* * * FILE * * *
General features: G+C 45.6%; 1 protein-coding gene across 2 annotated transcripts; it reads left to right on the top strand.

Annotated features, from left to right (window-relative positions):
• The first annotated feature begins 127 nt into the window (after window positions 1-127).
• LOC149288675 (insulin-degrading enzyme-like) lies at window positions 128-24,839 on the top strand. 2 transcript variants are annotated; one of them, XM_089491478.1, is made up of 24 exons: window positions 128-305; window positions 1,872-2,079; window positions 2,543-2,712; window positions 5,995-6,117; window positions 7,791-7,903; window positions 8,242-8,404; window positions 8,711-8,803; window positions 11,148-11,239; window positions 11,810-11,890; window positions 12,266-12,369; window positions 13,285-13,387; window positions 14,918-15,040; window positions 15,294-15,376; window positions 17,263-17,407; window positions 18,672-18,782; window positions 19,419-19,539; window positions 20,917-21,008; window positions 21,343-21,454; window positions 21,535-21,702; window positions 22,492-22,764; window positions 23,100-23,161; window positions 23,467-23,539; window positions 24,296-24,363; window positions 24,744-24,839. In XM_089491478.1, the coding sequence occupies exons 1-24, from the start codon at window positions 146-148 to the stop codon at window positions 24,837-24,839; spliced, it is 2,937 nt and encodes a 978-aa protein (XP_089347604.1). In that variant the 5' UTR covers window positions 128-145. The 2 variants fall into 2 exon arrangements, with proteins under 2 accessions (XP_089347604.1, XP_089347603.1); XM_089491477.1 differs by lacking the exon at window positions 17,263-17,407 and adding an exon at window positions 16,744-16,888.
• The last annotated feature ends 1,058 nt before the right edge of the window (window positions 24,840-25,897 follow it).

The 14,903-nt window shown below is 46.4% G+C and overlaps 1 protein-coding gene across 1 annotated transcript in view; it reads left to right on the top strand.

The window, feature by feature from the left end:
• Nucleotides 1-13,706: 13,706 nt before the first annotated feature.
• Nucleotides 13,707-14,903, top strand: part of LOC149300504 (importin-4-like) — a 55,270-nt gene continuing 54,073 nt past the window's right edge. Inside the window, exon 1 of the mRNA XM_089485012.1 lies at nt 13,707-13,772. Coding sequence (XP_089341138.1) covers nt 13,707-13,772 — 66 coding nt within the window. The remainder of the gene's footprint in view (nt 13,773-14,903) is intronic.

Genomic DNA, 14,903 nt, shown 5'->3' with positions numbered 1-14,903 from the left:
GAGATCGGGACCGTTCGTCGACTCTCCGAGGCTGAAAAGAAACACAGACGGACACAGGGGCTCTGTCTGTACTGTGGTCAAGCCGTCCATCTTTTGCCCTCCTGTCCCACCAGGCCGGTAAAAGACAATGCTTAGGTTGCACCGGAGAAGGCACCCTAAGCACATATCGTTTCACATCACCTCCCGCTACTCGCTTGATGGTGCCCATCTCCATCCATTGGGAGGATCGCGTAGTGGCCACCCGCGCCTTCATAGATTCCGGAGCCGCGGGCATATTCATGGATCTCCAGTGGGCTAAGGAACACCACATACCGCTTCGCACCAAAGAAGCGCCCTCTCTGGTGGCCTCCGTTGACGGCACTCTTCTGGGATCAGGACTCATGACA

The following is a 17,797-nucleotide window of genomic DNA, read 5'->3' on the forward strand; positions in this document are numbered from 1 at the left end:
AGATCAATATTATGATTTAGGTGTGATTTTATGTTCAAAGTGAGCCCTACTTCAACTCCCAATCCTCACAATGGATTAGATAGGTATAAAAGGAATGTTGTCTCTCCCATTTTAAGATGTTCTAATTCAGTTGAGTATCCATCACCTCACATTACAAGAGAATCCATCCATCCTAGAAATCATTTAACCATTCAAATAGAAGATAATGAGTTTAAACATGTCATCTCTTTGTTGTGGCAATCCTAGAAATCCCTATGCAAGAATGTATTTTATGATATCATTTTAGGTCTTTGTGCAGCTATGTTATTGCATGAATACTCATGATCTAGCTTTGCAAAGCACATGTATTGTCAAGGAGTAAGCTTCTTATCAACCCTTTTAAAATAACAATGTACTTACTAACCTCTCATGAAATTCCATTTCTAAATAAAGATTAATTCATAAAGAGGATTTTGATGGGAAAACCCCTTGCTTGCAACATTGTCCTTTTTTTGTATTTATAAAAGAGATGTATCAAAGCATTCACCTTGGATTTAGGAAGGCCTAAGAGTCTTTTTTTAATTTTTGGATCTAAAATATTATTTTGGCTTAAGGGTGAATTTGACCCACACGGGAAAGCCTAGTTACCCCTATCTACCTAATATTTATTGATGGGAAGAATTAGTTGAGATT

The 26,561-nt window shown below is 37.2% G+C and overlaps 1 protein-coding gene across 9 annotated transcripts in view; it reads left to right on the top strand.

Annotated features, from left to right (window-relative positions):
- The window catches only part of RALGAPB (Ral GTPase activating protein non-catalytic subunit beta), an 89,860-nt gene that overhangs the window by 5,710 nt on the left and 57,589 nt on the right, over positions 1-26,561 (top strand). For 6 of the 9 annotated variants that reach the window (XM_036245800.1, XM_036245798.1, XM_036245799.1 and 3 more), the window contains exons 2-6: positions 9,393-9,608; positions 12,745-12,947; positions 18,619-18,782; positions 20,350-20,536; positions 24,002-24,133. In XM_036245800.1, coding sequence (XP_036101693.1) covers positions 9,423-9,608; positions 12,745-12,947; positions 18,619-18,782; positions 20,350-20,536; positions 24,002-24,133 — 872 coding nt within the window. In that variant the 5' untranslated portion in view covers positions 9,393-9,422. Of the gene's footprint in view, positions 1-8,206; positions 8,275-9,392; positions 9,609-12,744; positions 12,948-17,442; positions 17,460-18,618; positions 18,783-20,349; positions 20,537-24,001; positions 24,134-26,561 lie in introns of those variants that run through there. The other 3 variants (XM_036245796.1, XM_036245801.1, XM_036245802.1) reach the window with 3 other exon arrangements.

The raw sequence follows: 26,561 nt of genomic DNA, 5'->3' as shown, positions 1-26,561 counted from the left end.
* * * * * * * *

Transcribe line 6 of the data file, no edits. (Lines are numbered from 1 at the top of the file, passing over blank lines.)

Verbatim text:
The 14,903-nt window shown below is 46.4% G+C and overlaps 1 protein-coding gene across 1 annotated transcript in view; it reads left to right on the top strand.